Mindfulness and Weight Loss

Mindfulness and meditation are tools used in therapy to work with addiction in general and weight loss in particular.

Mindfulness is an awareness of what is happening physically, mentally, emotionally and spiritually at the present moment. It is a way of being alive to our thoughts, feelings and actions as we move from moment to moment and allows us to choose our responses rather than react to circumstances as we have habitually reacted in the past.

Addiction to alcohol and other drugs, food, sex, shopping, and work (to name a few) begins with the pursuit of pleasure and continues despite the negative consequences.

According to the American Society of Addiction Medicine, "addiction is characterized by impairment in behavioral control, craving, inability to consistently abstain, and diminished recognition of significant problems with one's behaviors and interpersonal relationships. Like other chronic diseases, addiction can involve cycles of relapse and remission. Without treatment or engagement in recovery activities, addiction is progressive and can result in disability or premature death."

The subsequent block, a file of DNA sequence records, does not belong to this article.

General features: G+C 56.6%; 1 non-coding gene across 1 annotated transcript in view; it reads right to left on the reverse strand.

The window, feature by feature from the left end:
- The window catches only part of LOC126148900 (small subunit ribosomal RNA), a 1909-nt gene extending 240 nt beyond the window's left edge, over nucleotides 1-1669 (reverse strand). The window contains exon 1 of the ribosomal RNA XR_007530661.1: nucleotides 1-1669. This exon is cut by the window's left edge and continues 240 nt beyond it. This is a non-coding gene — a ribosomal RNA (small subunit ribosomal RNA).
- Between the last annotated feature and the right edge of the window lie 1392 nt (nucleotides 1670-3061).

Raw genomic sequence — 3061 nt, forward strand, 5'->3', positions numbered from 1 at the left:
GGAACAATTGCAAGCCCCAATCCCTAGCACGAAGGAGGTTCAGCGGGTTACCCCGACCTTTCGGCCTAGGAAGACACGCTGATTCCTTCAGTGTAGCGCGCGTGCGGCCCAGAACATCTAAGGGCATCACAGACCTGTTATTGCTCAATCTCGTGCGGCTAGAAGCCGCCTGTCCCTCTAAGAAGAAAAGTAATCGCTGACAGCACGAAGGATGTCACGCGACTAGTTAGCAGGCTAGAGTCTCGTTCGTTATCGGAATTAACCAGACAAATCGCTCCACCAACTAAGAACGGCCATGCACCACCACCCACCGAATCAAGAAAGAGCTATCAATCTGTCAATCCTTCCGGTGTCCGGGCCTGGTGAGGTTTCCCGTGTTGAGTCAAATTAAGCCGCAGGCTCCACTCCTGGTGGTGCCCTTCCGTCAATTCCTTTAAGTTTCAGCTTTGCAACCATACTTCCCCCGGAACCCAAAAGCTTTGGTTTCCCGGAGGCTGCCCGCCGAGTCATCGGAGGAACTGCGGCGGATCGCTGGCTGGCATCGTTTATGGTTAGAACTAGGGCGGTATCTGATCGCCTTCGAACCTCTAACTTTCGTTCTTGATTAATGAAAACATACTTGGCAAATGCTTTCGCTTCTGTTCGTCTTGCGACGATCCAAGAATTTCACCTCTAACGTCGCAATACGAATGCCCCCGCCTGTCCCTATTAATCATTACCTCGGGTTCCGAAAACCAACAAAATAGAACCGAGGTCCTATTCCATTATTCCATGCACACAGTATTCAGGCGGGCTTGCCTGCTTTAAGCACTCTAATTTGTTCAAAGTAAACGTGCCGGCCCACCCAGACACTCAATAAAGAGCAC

When a person is addicted to foods such as sugar and carbohydrates, they cannot stop eating them until they feel sick or run out of the food. As the Alcoholics Anonymous saying goes, "one drink is too many and 100 aren't enough".

Mindfulness, awareness of the present moment, brings awareness to what has set off the craving for sweet, salty, and comfort foods. The craving may have been set off by feelings of irritability, annoyance, anger, sadness or loneliness as a result of something someone said or did (past tense), or concern about what might happen (future tense), or feelings of embarrassment or guilt for something that was previously said or done.

When one is truly in the present moment and has an urge to go to food as a drug to numb one's feelings, an awareness of what is happening in one's mind and heart - the feelings and mental states of the present moment can be looked at and a decision made as to how to respond in a positive way: write in a journal, meditate, exercise, cry, feel the feelings and loving kindness for oneself.

Nancy is a twenty-year veteran of teaching, consulting and coaching. Assisting people to live with skillfulness, compassion and mindfulness is the focus of her mindfulness coaching. For information on meditation and mindfulness, and her coaching, click here http://mindfulworkshops.com

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